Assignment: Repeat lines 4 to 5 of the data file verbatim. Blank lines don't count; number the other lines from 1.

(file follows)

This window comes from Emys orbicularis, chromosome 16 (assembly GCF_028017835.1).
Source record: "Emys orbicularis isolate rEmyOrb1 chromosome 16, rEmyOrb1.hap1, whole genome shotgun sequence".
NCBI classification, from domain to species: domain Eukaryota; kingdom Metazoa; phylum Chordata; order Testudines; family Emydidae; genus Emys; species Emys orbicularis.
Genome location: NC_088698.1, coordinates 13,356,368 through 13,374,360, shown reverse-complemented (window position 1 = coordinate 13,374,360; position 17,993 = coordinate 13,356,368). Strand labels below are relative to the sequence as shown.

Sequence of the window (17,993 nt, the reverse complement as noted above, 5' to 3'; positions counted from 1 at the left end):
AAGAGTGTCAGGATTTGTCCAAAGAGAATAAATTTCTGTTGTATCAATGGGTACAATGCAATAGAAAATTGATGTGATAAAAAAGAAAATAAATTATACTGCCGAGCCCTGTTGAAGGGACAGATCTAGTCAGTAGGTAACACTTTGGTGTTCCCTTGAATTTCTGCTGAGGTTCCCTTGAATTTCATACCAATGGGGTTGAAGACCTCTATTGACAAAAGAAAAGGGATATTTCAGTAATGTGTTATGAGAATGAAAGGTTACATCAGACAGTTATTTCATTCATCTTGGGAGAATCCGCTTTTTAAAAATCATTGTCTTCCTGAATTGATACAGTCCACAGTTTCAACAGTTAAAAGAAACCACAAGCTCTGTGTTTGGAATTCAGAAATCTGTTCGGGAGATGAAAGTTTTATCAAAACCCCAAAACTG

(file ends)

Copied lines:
Genome location: NC_088698.1, coordinates 13,356,368 through 13,374,360, shown reverse-complemented (window position 1 = coordinate 13,374,360; position 17,993 = coordinate 13,356,368). Strand labels below are relative to the sequence as shown.

Sequence of the window (17,993 nt, the reverse complement as noted above, 5' to 3'; positions counted from 1 at the left end):